In our case, the young female patient had no clinical signs of androgen hyperactivity, nor did she receive any oral contraceptives. She did not consume any tobacco or alcohol and her BMI was within normal range. She also had a negative history of viral hepatitis with normal serum hepatitis virus infection assays. Thus, our report is the first in the literature to describe the simultaneous occurrence of HA and FNH without the presence of any known risk factors. In our case, there is no obvious common pathogenic mechanism and the co-existence of the lesions could be incidental. However, the presence of some morphological overlapping features does not exclude the possibility of a commonly shared causative relationship. Deeper knowledge of the molecular background of those two tumors could help recognize the exact association between them.
In recent years, there has been an increased incidence in the diagnosis of FNH and HA. The reason for this fact is increased administration of oral contraceptives on one hand and, on the other hand, imaging modalities evolution. This reality urges the need for providing secure preoperative diagnostic criteria in order to avoid an unnecessary operation and, more importantly, not to skip a necessary resection of a potential malignant tumor in a young or middle aged female. Many imaging modalities are used to diagnose FNH and HA. Especially for FNH, diagnosis can be achieved with high certainty on several imaging studies based on typical features. However, there are atypical imaging findings in both FNH and HA. Sensitivity and specificity of diagnostic imaging has been improved for the diagnosis of FNH, while the gold standard for HA is still liver biopsy. In our case, we decided to proceed to surgery mainly due to preoperative diagnostic uncertainty and acute symptomatology.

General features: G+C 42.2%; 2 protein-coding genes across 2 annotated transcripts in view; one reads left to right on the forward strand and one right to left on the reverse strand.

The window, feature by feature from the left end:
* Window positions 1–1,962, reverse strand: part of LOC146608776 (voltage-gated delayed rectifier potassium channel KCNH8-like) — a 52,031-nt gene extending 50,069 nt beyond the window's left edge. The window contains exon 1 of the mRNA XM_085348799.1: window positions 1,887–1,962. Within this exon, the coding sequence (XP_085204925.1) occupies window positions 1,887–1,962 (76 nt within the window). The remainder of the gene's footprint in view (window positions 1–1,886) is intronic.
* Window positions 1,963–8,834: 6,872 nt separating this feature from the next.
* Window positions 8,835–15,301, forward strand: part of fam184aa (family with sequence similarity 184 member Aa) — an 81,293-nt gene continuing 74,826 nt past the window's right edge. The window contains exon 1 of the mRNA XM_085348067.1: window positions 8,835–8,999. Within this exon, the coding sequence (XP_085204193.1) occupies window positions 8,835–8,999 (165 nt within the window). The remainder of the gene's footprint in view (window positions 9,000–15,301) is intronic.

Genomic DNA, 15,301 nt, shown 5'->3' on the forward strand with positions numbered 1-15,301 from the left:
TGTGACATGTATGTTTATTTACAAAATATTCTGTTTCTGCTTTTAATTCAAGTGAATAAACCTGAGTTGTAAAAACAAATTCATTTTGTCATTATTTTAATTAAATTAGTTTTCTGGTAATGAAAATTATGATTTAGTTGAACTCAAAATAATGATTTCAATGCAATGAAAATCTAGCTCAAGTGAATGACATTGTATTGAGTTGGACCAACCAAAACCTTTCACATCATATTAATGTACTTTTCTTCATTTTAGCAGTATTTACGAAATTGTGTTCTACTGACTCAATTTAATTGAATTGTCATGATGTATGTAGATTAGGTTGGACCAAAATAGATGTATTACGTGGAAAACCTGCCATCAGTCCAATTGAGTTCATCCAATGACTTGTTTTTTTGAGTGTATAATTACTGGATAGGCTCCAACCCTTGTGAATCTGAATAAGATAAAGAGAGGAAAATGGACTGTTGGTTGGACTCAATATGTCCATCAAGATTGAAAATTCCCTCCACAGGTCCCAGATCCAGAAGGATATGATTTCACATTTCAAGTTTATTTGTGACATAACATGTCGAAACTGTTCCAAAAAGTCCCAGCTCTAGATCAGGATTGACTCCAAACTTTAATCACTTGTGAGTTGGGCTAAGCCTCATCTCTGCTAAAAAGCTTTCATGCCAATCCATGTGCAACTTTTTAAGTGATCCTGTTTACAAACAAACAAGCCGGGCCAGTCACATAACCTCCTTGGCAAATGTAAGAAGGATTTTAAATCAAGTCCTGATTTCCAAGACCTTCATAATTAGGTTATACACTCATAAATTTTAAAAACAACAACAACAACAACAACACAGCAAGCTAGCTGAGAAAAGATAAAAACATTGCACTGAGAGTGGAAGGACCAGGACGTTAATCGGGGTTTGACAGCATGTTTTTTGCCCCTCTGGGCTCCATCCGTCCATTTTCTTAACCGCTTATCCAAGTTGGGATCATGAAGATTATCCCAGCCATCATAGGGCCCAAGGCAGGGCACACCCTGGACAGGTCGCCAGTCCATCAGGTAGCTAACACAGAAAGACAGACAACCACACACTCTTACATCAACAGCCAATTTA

In this report, we present a case of a young female patient with co-existence of FNH and HA of the liver without any previous exogenous administration of oral contraceptives or any other known risk factors predisposing to these liver lesions. This fact, together with the absence of typical radiological characteristics, could imply a common pathway in the pathogenesis of these two benign liver lesions or the presence of an intermediate form with interesting radiological, molecular or pathological features. The uncertainty in diagnosis and acuteness of presenting symptoms were established criteria for prompt surgical management. However, in cases of diagnosed benign tumors, surgery should be performed only when tumors are symptomatic or have a risk of complications such as hemorrhage, rupture or malignant potential.